The tertiary sector contributes to the country’s GDP by covering almost 70.9%. Internal trades make use of a distribution service similar to that of the United States, based on large supermarkets. Many consumer goods are imported (mainly from the United States) as Canada has not yet reached a sufficiently large variety of manufacturing industries. The country, however, is one of the main in the world for the volume of import-export traffic (equal to 3.3% of the world total). The most important imports concern machinery, chemicals, electrical equipment, fruit and vegetables, oil, consumer goods. According to ezinereligion, Canada mainly exports vehicles and their parts, minerals such as petroleum and derivatives, natural gas, telecommunications machinery and equipment, paper, timber, plastics, aluminum, medicines and some food products such as meat. As already mentioned, Canada’s trade balance is negative (-19,155.1 ml US $). Trade takes place mainly with the United States, which absorb more than three-quarters of Canadian exports and here transfer 65.5% of their products; followed by Japan, the United Kingdom, China, Mexico, the European Union, South Korea and Taiwan. This attests to the new orientations of Canadian economic policy, in search of its own individuality in the world context. The recent growth recorded along the western strip of the country, in addition to marking the internal transformations of Canada, also identifies a trend common to the neighboring United States; the attention turned to the West, in fact, it represents the signal of a passing of the baton between the old economic center represented by the Atlantic to that of the Pacific and the countries bordering it. § At the service of internal exchanges, encouraged by a notable regional economic diversification, there is a very extensive communications network, albeit with very different development, passing from the eastern to the central provinces. The railways run for a total of 48,150 km; fundamental are the transcanadian lines (The railways run for a total of 48,150 km; fundamental are the transcanadian lines (The railways run for a total of 48,150 km; fundamental are the transcanadian lines (Canadian Pacific Railway and Canadian National Railways), which connect the Atlantic region to Vancouver, and from which numerous arms branch off that go northwards as far as Churchill on Hudson Bay, Lynn Lake and Pine Point on Great Slave Lake, while towards S they connect with the US network. The road network is also efficient (with 1,130,000 km of roads), covered by over 24 million vehicles; of particular note is the Transcanadiana (Trans Canada Highway) which connects Saint John’s (Newfoundland) with Victoria (Vancouver Island). Towards the N, two major freeways come as far as Yellowknife (Mackenzie Highway) and Anchorage, Alaska (Alaska Highway): the latter was built during the Second World War, for military purposes, in collaboration with the United States. The air network is also dense and, given the vastness of the country, plays a fundamental role, especially for communications with the isolated centers of northern Canada. Numerous airports: Toronto, Vancouver, Montreal, Ottawa, Winnipeg, Dorval, Victoria. The internal navigation lines play a prominent role thanks to the connections of the Central Plains with the Great Lakes and of the latter with the Atlantic; Québec, Montréal, Toronto, Thunder Bay are the main ports of the Saint Lawrence Seaway along which an important traffic of goods takes place, but which in winter remains blocked by ice. The main port is, Vancouver, a maritime outlet for all of western Canada, flanked by Sept-Iles / Pointe Noire, Montréal, Thunder Bay, Hamilton, Port Cartier, Halifax, Québec, Toronto and Saint John. § Tourism constitutes a conspicuous source of income, also thanks to the presence of numerous parks. The sector is growing, thanks also to the incentive for the promotion of reception facilities. Canada is visited annually by tens of millions of foreigners, mostly from the United States.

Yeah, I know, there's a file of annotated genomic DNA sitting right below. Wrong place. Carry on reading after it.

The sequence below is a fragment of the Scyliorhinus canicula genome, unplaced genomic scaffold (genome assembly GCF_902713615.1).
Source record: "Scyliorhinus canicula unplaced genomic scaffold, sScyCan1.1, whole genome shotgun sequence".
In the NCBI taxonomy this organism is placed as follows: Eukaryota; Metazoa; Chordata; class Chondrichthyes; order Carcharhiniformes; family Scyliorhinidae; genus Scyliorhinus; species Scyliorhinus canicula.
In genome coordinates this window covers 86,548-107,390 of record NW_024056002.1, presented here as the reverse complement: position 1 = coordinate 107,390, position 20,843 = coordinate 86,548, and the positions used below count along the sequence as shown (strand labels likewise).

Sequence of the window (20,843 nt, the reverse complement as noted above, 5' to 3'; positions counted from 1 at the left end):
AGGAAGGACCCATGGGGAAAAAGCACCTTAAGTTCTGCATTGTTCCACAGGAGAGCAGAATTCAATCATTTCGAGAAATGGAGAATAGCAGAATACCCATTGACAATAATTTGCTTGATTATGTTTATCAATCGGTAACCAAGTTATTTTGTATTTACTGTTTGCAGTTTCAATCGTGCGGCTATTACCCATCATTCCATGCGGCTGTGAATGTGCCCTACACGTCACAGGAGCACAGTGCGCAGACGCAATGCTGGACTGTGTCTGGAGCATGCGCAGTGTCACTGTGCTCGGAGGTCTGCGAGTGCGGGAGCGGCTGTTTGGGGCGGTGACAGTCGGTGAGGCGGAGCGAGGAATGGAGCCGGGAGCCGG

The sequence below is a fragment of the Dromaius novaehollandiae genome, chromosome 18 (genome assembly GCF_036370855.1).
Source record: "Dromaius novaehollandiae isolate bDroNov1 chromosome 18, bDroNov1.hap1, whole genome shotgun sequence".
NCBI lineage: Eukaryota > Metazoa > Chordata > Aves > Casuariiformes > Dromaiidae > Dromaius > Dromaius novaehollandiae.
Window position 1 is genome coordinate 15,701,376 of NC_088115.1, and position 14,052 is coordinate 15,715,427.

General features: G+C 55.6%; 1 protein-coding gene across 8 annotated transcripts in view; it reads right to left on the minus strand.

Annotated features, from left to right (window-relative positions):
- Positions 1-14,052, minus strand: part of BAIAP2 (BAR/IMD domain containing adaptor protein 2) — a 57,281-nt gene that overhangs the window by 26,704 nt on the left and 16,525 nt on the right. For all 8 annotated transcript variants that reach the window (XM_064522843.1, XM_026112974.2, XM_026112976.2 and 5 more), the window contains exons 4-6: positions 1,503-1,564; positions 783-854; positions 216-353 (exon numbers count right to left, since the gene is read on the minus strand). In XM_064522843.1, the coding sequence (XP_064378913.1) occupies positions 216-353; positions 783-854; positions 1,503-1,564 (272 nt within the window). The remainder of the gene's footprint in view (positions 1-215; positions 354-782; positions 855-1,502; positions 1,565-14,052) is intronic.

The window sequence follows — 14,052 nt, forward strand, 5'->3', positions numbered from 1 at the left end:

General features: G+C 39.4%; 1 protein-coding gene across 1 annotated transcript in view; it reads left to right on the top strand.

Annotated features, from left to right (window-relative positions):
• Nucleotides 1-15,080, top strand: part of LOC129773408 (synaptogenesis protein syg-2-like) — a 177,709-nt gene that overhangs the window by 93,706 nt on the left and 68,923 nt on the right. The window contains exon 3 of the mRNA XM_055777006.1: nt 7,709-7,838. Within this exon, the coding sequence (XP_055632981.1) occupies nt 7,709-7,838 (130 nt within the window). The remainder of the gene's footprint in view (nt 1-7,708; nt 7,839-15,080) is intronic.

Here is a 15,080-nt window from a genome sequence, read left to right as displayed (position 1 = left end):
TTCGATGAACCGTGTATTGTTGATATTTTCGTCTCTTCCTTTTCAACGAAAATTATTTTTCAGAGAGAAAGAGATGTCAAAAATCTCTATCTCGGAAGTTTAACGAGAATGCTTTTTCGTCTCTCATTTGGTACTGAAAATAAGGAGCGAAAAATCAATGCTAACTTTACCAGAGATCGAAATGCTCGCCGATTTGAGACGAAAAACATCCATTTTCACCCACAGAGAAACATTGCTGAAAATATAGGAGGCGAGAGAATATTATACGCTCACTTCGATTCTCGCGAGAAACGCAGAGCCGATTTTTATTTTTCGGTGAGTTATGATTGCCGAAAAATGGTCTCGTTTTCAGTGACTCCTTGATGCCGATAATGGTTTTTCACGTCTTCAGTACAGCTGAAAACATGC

Quebec [kve bεk, English kw ɪ bek], French Quebec [ke bεk], Ville de Quebec, Quebec City, capital of the province in Canada, on the left bank of the St. Lawrence River, whose estuary starts here as a Metropolitan Area (2019) 824,400 residents (546,400 residents in Quebec itself).